As fucked up as the whole situation was, two things that happened afterwards bothered me the most. The first was a few weeks later, when I was out on a first date. I told him the story.
“Well, you did get in the front seat,” was his response.
“I wouldn’t have been able to see from the back. I told the driver that.”
He shrugged. “Yeah, but still…”
Still, I don’t know how my sitting in the front seat would have justified or prompted that man’s behavior. Did my action suggest that I was interested in this man, despite the fact that I explained the reason for my seating choice? Was I “asking for it” by not sitting in the back? Was the backseat safer because it put more distance between the driver and me? (The man controlling the car and the locks on the doors had the upper hand no matter where I sat.) Or did I deserve this because I was wearing a skirt that wasn’t to my ankles with boots that weren’t plain and flat? How should I have carried myself, dressed myself, and said “no” over and over again, to make this man act appropriately? Clearly, it was my own doing.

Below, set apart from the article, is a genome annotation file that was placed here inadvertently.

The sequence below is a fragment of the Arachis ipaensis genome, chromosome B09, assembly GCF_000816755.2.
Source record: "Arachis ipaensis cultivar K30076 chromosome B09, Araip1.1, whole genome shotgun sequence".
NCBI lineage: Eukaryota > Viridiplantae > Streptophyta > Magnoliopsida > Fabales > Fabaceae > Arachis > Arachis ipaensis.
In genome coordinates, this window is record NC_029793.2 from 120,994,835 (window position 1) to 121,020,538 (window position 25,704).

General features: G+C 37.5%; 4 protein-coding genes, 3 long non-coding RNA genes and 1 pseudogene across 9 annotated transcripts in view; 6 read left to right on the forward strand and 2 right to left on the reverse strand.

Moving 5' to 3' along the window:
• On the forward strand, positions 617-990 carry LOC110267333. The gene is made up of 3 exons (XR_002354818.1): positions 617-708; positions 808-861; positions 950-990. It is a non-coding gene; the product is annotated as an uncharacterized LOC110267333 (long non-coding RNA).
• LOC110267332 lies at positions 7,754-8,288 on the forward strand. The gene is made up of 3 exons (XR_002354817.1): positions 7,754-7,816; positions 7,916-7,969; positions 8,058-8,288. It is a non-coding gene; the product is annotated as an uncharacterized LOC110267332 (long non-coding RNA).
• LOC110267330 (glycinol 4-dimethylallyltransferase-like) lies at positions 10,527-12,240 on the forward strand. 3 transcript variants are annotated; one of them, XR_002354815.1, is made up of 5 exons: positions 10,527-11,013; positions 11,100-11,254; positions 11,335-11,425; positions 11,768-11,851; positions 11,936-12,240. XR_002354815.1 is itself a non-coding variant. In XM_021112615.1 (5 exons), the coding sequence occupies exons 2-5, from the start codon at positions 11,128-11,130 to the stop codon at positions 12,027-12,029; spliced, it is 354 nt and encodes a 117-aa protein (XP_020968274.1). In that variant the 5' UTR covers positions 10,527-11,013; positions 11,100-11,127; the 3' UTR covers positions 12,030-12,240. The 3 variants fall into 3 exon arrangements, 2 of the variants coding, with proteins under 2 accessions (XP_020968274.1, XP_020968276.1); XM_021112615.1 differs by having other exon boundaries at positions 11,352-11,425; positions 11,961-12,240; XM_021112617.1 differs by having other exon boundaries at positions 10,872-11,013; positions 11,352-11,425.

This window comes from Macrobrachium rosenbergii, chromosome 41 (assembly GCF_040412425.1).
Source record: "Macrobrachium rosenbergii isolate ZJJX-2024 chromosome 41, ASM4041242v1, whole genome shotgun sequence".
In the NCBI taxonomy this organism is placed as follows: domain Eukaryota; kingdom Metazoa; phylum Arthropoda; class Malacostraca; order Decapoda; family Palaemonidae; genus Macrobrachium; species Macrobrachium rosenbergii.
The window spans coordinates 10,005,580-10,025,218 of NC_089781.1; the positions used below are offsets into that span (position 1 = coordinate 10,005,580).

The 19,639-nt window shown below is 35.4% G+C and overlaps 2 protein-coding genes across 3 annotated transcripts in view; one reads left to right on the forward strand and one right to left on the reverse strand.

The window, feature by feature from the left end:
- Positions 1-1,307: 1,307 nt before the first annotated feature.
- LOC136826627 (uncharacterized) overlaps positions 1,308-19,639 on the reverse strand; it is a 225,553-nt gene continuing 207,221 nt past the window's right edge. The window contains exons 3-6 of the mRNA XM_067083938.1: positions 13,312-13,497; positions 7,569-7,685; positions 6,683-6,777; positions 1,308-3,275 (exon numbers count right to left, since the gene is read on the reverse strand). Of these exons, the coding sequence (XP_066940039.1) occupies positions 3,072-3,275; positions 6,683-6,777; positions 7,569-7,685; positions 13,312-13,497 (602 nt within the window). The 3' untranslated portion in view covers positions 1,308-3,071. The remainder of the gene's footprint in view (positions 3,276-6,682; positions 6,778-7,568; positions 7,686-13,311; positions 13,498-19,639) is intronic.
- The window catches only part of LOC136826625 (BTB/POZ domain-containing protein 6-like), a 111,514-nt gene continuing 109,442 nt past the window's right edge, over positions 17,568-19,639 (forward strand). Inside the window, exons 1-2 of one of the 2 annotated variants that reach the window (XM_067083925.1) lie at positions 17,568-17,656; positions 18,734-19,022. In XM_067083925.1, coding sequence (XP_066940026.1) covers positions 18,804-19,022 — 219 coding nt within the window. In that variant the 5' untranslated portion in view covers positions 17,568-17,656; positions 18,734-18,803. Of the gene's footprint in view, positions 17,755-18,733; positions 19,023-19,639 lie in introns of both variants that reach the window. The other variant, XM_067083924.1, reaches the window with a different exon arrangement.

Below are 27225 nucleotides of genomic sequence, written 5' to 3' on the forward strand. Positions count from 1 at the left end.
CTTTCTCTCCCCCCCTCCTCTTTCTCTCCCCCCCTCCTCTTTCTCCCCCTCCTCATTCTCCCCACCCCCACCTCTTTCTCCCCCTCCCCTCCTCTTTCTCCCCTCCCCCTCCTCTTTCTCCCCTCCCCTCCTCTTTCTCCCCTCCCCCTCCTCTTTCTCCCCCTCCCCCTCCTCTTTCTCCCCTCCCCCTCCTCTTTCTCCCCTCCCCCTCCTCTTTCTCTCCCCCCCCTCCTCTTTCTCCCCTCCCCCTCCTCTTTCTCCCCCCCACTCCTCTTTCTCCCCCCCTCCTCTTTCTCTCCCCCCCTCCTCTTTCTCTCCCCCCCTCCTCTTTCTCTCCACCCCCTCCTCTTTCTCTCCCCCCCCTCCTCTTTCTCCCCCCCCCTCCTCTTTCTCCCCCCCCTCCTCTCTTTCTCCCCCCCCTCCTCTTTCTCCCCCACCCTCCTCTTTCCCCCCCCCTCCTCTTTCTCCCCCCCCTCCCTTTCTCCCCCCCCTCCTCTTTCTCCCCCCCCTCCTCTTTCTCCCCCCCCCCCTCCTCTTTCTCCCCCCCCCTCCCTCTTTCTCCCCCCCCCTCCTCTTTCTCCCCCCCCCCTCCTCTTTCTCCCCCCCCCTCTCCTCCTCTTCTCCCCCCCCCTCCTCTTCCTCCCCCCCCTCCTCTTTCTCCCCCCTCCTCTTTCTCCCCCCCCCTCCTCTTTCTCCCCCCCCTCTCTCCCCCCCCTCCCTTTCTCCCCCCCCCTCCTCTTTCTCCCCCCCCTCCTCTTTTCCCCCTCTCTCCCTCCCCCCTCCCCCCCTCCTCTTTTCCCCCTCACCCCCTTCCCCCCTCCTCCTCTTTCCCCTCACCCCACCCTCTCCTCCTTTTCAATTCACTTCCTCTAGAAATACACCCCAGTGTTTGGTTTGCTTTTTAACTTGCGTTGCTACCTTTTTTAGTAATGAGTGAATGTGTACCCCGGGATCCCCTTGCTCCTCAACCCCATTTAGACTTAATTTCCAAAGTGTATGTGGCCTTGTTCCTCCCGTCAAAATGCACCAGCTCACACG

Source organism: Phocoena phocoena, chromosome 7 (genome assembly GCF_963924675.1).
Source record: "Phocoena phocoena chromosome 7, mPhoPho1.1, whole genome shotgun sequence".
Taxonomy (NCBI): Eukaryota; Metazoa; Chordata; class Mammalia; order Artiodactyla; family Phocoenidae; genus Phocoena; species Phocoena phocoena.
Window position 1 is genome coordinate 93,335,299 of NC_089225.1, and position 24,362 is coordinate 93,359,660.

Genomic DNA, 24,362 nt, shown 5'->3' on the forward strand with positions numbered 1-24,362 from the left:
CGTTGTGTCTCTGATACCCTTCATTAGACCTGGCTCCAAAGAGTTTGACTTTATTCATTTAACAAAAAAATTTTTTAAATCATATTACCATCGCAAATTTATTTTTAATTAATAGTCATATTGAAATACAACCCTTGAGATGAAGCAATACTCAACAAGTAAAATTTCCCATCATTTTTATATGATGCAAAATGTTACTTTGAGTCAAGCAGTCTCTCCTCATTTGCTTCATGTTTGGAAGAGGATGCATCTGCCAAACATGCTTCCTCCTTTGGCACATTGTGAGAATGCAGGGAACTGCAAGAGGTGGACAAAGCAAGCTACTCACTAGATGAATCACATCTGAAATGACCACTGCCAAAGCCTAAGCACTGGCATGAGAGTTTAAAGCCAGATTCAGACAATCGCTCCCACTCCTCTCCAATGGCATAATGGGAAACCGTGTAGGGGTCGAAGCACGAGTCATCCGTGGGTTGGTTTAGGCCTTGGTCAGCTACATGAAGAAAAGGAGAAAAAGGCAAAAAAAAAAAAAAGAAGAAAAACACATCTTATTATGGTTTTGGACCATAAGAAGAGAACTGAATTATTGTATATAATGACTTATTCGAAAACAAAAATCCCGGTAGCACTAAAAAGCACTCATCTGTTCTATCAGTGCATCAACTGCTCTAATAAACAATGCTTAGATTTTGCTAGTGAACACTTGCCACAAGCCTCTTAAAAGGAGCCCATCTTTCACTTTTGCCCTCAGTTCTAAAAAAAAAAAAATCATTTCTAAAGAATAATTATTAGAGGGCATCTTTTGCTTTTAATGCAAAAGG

The second baffling response came from the nurse prepping me for sedation before a scope. Wifey and I were chatting with her when the story came up. She asked the usual questions – did I see the cab company, the license, etc.? I explained that fight or flight mode had taken over. The only thing I could think about was how to get out. And in a voice suggesting that I had missed the best and most obvious solution, she said “You should’ve told him you were married.” Wifey and I responded in unison that it wouldn’t have made a difference. The man did not care what my reasons were or what I had to say about them. The nurse insisted that he would have left me alone if I had just said those magic words.
Disturbingly enough, she may have been right. Studies have shown that men are more likely to respect a woman being another man’s property above anything the woman herself wants. How fucked up is that? And no, it is not ALL men. It is by no means a no-fail defense maneuver. What it is, is a number much larger than you’d guess. It is more men than it should be.
I doubt that my marital status would have mattered that night. It shouldn’t matter. I said no repeatedly. That should have been enough. But my wishes weren’t acknowledged at all until he stopped the car. Thank god, he did. I often think about what I would have done if he kept driving. I wonder if I was a test run and the lack of consequences gave him courage to follow through with another girl. Maybe one who was less aware than I was. A girl who drank too much and thought all she needed was a taxi to get home safely.